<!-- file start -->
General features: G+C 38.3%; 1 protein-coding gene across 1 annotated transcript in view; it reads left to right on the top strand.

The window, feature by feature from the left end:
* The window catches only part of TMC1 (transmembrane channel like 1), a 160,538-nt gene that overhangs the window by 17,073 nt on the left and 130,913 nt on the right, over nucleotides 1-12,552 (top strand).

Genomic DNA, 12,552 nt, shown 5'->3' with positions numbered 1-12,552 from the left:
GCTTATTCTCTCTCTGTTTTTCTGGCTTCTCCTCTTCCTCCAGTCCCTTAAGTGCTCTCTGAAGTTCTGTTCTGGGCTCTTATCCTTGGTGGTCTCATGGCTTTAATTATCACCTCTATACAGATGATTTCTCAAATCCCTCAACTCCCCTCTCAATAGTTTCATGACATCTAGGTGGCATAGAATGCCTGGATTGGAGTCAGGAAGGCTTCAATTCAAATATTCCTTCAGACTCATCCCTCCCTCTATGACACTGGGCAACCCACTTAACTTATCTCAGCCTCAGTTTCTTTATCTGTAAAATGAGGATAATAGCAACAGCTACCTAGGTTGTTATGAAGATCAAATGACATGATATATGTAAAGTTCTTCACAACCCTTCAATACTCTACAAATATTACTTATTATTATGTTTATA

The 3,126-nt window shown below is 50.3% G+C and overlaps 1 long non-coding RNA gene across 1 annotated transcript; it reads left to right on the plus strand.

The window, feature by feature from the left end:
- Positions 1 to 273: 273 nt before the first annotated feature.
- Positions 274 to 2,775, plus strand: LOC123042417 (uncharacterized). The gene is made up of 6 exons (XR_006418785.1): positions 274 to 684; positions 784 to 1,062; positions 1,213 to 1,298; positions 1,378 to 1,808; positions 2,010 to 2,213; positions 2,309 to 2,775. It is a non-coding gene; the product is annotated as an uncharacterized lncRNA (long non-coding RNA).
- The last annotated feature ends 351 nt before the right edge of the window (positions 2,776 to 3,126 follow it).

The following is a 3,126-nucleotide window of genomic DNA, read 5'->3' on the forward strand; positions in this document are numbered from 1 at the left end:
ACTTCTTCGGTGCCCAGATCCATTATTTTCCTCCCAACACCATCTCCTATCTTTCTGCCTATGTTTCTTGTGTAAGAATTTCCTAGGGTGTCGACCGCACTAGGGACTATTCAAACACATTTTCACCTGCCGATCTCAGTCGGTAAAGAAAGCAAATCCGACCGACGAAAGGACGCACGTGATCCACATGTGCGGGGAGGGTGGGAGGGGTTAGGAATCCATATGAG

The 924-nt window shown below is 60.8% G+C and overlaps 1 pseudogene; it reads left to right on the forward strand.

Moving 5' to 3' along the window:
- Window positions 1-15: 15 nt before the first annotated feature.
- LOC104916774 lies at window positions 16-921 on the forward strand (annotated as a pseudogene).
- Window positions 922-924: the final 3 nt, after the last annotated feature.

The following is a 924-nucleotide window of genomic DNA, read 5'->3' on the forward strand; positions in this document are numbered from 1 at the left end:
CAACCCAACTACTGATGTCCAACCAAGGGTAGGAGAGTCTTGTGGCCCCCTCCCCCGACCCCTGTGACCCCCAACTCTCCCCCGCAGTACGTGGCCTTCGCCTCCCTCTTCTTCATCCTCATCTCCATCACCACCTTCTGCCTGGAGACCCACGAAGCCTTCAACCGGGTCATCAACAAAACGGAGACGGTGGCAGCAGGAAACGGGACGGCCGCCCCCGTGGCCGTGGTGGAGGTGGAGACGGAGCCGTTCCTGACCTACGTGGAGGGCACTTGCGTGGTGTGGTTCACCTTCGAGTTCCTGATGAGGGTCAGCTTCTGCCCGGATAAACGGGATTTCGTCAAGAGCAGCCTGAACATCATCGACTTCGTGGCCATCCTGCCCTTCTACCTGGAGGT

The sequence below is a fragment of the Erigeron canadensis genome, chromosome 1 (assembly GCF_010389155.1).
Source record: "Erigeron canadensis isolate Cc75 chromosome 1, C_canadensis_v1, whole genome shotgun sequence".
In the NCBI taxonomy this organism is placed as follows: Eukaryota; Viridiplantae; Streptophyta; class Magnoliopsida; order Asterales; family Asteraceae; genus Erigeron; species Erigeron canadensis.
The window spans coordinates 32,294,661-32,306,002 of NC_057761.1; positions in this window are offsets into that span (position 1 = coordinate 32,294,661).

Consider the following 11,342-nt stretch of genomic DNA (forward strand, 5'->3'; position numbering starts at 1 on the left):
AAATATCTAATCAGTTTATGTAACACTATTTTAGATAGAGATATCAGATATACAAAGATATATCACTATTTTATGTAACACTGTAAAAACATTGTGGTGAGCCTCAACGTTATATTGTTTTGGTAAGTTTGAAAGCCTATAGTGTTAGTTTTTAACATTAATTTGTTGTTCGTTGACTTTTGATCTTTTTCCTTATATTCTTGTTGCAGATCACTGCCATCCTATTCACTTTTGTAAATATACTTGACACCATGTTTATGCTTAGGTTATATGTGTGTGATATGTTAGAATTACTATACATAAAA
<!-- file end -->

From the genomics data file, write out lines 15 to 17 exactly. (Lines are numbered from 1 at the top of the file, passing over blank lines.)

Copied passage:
- Window positions 1-15: 15 nt before the first annotated feature.
- LOC104916774 lies at window positions 16-921 on the forward strand (annotated as a pseudogene).
- Window positions 922-924: the final 3 nt, after the last annotated feature.